Schools: Collective Worship

Department for Education written question – answered on 22nd March 2018.

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Photo of Stephen Timms Stephen Timms Labour, East Ham

To ask the Secretary of State for Education, what estimate his Department has made of the number and proportion of (a) maintained primary schools, (b) maintained secondary schools, (c) academies, (d) free schools and (e) sixth form colleges in England which have not fulfilled the legal requirement to organise a daily act of collective worship in each academic year since 2010-11.

Photo of Stephen Timms Stephen Timms Labour, East Ham

To ask the Secretary of State for Education, what research (a) his Department and (b) other public bodies have commissioned into the practices of schools in England in relation to acts of collective worship since 2010.

Photo of Stephen Timms Stephen Timms Labour, East Ham

To ask the Secretary of State for Education, how many individual schools have been reported to his Department for non-compliance with the statutory requirement for an Act of Collective Worship in each academic year since 2010-2011.

Photo of Stephen Timms Stephen Timms Labour, East Ham

To ask the Secretary of State for Education, what his policy is for when his Department learns that a school is in breach of its statutory duties relating to acts of collective worship; and if he will make a statement.

Photo of Stephen Timms Stephen Timms Labour, East Ham

To ask the Secretary of State for Education, what powers he has to ensure schools comply with their statutory responsibilities.

Photo of Nick Gibb Nick Gibb Minister of State (Education)

All state-funded schools must provide a daily act of collective worship for all registered pupils up to the age of 18. For maintained schools this requirement is enshrined within legislation. For academies the requirement forms part of their funding agreement.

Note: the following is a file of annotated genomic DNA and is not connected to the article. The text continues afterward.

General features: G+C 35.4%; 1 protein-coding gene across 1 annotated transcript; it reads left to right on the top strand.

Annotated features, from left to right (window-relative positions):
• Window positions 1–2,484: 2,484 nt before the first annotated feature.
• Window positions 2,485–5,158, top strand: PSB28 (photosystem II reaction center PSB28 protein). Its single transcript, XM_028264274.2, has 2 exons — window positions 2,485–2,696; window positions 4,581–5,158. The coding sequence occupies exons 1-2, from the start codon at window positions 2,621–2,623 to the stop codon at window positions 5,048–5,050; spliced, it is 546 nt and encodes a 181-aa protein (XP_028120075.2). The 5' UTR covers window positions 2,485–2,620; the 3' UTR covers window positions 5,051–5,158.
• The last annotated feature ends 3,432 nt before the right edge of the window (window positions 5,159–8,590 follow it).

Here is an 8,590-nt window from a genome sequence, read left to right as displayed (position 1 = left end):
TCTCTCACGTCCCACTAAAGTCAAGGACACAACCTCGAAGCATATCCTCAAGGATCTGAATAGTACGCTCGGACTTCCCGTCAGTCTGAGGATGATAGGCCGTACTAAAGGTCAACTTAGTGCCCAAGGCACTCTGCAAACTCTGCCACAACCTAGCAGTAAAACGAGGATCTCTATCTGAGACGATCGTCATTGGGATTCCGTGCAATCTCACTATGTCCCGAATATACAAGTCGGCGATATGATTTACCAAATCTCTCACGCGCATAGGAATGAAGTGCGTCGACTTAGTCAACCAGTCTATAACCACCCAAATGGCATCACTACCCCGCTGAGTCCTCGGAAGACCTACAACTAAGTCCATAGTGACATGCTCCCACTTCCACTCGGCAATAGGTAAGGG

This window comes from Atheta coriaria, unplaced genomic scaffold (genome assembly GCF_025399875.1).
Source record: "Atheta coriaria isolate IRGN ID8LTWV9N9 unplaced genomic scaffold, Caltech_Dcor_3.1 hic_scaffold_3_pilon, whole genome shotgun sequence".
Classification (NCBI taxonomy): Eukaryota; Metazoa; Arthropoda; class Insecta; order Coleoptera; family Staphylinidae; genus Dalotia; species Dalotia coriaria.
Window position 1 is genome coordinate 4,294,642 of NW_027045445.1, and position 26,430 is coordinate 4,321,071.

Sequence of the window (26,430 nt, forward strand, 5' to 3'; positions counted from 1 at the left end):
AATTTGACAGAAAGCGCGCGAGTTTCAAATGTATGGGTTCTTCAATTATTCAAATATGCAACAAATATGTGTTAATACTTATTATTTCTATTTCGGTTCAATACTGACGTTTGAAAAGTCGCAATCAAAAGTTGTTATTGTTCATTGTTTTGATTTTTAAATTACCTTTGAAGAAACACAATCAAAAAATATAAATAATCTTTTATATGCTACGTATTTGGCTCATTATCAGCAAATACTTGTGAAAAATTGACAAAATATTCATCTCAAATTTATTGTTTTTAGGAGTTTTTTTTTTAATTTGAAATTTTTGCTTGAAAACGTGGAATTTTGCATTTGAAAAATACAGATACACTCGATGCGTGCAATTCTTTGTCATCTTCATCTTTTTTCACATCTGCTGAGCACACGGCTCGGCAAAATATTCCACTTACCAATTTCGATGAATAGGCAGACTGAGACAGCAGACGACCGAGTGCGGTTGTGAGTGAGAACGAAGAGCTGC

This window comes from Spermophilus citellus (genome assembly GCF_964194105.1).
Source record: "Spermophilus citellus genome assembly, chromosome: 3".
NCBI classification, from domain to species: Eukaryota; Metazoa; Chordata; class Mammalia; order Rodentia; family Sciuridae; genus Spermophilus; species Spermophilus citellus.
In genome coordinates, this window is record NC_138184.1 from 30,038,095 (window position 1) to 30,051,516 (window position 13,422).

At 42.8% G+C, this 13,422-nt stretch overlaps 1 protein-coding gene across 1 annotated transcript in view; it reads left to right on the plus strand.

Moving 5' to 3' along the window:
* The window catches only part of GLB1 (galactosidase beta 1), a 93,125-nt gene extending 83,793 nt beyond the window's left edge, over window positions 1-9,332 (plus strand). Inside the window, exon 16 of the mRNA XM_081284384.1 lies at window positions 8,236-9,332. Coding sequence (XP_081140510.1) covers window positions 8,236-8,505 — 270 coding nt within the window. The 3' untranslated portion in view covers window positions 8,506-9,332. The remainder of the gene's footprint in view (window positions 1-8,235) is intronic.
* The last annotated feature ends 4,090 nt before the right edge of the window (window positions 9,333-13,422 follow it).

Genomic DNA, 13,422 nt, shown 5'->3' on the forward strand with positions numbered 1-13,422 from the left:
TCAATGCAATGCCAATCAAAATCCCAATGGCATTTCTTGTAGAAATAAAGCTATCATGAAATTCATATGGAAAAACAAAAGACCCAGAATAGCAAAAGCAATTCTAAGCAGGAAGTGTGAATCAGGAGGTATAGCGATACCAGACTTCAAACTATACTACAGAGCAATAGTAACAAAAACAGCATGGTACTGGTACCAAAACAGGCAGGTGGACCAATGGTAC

The Department does not gather data on schools’ level of compliance with the requirement. Faith schools, however, are required to arrange a separate inspection of denominational religious education and collective worship, leading to published reports.

Since 2010, the Department has not commissioned any research into Collective Worship practices. In November 2015, the Arts and Humanities Research Council published ‘Collective Worship and Religious Observance in Schools: an evaluation of law and policy in the UK’. The report can be found at: http://collectiveschoolworship.com/ . This report references a survey of 500 parents conducted on behalf of the BBC in 2011 in which 64 per cent of respondents reported that their children did not attend school worship.

The Department is not aware of any formal complaints made to it about a school’s non-compliance with this requirement in the period since 2010-2011.

If an individual is concerned that a school is not meeting its duty to provide an act of collective worship, they should follow that school’s complaint procedure in the first instance. If the complaint is not resolved, then the issue can be escalated to the Department’s School Complaints Unit for maintained schools, or the Education and Skills Funding Agency for academies, free schools, university technical colleges or studio schools. Information about the complaint procedures for schools can be found at: www.gov.uk/complain-about-school.

The Secretary of State has a range of powers to ensure schools comply with their statutory obligations. The exact powers used will depend on the nature of the statutory duty in question and the potential impact of any failure to comply. The powers used could include a direction under 497 of the Education Act 1996, a performance and standards warning notice under the Education and Inspections Act 2006 and a referral to Ofsted for an inspection. Where academies are subject to the same statutory duties as maintained schools, the Secretary of State has powers to enforce compliance via the terms of the funding agreement.

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